Wait till the ACLU hears about this....
Lee County schools want to prohibit middle schoolers from driving to school.
School children in some grades don’t just look older than students a decade ago.What does that 7th grader say when in jail when asked what he does for a living?
They are older.
Lee County is adding a clause to its 2006-07 Code of Conduct that bans middle-schoolers from driving to school.
As of May 25 — the last day of the school year — 67 middle- schoolers had celebrated their Sweet 16. Six of them closed the year at 17, while one 19-year-old seventh-grader was sitting in the Lee County Jail.
Students typically turn 16 during their sophomore year of high school, but Lee County and other Florida districts are holding back more students whose reading skills fall below state or federal standards.Of course it don't This doesn't need being said. I would think repsonsible parents would withhold car priviliges and have their children concentrate on their schoolwork. Then again that is just me.
Last summer, Lee retained 5,243 students — 7.1 percent of the district’s total enrollment.
Middle and high schools will start to see an influx of students who are at least a year or two older than their classmates.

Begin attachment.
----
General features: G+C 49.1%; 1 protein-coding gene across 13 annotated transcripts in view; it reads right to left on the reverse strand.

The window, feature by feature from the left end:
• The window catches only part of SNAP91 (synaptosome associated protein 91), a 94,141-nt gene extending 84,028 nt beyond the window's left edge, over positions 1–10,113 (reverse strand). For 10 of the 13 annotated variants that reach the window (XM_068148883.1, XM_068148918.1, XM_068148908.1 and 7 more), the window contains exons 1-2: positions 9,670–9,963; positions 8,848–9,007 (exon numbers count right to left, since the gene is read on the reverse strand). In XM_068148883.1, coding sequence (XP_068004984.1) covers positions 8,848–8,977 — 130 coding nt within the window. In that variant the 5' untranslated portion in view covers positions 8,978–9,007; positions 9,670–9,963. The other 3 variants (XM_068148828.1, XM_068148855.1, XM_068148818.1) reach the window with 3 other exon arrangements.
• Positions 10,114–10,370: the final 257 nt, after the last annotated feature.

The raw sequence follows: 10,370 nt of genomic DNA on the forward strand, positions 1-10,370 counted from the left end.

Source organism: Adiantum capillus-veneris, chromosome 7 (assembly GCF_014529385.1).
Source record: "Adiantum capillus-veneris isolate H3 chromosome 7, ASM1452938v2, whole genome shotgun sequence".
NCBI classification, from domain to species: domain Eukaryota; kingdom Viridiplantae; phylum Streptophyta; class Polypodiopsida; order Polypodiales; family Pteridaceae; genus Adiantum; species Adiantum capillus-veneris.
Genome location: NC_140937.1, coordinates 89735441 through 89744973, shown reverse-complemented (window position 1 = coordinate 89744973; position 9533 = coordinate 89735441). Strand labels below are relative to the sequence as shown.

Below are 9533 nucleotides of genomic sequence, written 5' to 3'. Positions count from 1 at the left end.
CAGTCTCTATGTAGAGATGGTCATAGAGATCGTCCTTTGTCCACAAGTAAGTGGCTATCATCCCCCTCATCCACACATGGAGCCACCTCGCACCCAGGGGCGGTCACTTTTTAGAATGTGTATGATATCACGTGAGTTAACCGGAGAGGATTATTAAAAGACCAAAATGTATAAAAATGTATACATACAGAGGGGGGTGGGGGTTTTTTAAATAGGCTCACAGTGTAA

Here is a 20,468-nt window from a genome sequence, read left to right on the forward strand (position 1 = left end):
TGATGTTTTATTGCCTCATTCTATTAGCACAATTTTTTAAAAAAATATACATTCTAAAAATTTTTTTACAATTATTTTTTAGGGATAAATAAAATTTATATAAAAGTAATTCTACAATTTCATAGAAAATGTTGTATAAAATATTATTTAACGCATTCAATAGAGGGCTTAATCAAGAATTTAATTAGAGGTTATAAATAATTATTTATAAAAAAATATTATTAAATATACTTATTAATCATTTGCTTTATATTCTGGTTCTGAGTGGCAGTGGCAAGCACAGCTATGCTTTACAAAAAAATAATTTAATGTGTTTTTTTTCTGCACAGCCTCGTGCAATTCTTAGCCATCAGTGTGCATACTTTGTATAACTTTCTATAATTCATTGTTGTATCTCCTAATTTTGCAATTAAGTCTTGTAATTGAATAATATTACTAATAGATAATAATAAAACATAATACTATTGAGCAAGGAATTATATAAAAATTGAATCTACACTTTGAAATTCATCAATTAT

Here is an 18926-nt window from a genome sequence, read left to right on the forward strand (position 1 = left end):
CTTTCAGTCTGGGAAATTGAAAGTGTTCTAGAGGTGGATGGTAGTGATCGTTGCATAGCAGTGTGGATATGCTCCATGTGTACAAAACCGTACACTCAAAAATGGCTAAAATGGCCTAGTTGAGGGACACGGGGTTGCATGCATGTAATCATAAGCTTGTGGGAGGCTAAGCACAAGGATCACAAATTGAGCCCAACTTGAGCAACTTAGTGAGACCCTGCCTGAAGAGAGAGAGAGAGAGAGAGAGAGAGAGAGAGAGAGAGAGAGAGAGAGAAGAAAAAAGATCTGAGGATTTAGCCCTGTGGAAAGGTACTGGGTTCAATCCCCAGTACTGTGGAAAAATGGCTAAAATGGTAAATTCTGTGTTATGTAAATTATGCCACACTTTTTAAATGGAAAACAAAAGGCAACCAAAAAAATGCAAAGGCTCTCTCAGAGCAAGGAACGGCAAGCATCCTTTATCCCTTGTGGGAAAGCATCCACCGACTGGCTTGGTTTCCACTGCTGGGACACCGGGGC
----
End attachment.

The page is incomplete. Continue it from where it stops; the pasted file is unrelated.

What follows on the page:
If mom and dad are willing, all 16-year-olds in Florida can get behind the wheel. So Lee secondary school consultant Herb Wiseman said the district is nipping the
prospect of middle-school drivers in the bud, putting a prohibition into writing.
That ban doesn’t extend outside of school hours, though.
Wiseman said three middle-school parents asked for permission this year for their children to drive to school. Their requests were denied.I'd agree with that statement. Egads I'm in agreement with two former knucklehed winners! Where is the iodine?
Age issues also have shown up in area high schools. Unlike some school districts, such as Collier County for example, Lee does not have a board policy setting an age limit for students. Lee assigns newcomers who are overage to the district’s adult-education program, but current students can continue plugging along with their education as long as they are making progress.
At the end of May, Lee reported 480 high-schoolers were 19 years old, 147 had turned 20, another 105 reached their 21st birthday and 30 were 22-year-olds. About half of the older high-school students are enrolled in the district’s migrant-education program.
While the older students can still obtain an education, the Florida High School Athletic Association won’t allow anyone to compete in sports after reaching 19 years, 9 months.
The trend of having older students on campus poses two concerns, Lee schools Superintendent James Browder said.
Safety is always an issue when students have more life experiences or a higher level of maturity than their classmates. At the middle-school level, the other issue is outside the school building.
The new policy I feel is within the district's right. I wouldn't rule out somebody challenging it in court however. Good luck Lee County.
Open Post- Bright & Early, Third World County,